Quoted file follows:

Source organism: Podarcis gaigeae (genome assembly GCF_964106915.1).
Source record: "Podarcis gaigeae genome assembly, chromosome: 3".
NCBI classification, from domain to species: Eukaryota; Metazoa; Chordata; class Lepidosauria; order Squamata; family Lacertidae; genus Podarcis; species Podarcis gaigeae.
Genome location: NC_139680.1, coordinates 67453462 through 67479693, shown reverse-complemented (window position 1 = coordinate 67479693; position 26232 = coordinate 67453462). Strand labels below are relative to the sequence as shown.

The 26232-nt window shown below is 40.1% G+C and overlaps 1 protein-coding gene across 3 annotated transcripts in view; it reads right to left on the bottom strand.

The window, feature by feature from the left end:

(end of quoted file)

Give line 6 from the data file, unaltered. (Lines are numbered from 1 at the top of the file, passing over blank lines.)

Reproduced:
The window, feature by feature from the left end: